Rob Kampia, Executive Director of the Marijuana Policy Project, learned an important lesson from Election Day's wins in states that voted on medical and recreational marijuana initiatives: businesses and advocacy groups are stronger together.

To that end, at the Marijuana Business Conference & Expo in Las Vegas, Kampia announced the formation of the MPP Business Council, a body that will allow the private sector play a larger role in helping the MPP change marijuana laws nationwide.  

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Rob Kampia (facebook.com/rob.kampia)

Kampia says that for-profit marijuana businesses "stepped up" their contributions in 2016, especially in Nevada and Arizona. He estimates that businesses in those two states accounted for about two-thirds of the overall contributions to the MPP's legalization efforts.

According to Troy Dayton, the CEO of the Arcview Group, who was also on hand for the announcement, there was a silver lining to legalization's defeat in Arizona. Kampia had earlier chalked up the loss to being outspent by anti-legalization groups, and Dayton said that proved to businesses that fundraising is a crucial to their bottom line. It was, Dayton noted, a  "litmus test" for working together.

In Nevada, meanwhile, the state's medical market had yielded a strong group of well-run retailers, but there simply weren't enough patients to keep them going. They were, essentially, relying on the eventual passage of recreational legalization.

If they wanted to survive, they needed Nevada voters to show up and support Question 2. Kampia was blunt: "If you don't give money, you're screwed."

Hence the MPP Business Council. It works like this: In preparation for 2017 and 2018, the MPP wants to increase its lobbying presence and strengthen its grassroots organization - which costs money. Businesses that donate $10k/month or $100k/year to will sit on a permanent council of MPP donors.

In return, according to the press release, the MPP Business Council “will be invited to participate in monthly conference calls with MPP's congressional lobbyists and executive director, as well as receive private information on the likelihood of state-level bills and initiatives passing or failing in future months and years."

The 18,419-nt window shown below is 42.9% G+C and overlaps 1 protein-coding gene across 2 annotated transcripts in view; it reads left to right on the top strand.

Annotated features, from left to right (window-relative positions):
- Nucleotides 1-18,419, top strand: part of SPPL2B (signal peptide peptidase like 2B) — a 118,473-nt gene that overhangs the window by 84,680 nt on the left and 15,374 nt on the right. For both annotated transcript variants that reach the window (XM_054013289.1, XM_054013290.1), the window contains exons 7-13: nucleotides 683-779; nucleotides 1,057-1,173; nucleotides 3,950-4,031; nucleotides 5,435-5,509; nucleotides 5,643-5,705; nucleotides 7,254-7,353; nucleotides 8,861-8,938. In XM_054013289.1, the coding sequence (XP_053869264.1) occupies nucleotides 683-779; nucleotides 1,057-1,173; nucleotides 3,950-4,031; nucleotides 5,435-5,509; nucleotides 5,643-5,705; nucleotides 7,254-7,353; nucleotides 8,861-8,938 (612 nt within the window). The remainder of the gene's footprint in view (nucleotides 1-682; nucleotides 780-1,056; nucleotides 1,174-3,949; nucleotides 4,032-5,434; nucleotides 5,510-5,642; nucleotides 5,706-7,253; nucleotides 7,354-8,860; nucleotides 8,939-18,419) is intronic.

Also on hand were two people who could speak to the importance of cooperation between the marijuana industry and business interests.

Adam Eidinger, Director of Social Action for Dr. Bronner's Magic Soaps, said it made its biggest contribution yet to the MPP during 2016. While Dr. Bronner's is not a marijuana business, they use hemp and its byproducts in some formulas, something that has brought the business into conflict with the DEA.

Dr. Bronner's began actively supporting marijuana legalization in 2010. For Eidinger, the company's advocacy is ultimately an issue of "civil rights" and "moral opposition" to imprisoning people for drug charges. For him, this was a "watershed" election.

"In a low turnout environment," he said, "this issue had strong support".

Meanwhile Adam Bierman, the founder and CEO of MedMen, stressed the "commercial value of cooperation." He emphasized how, in California, the MPP effectively turned a $10-million investment into an $8-billion legal cannabis industry in the face of strong opposition from the pharmaceutical industry and others. He was adamant: "If we gave the MPP 50-million dollars, marijuana would be legal."

Neil Bonner is in Las Vegas covering the Marijuana Business Conference & Expo for Civilized. 

Banner image: Fremont Street in Las Vegas, Nevada, in 2012. The second most famous street in the Las Vegas, Fremont dates back to 1905, when Las Vegas was founded. (Jorg Hackemann)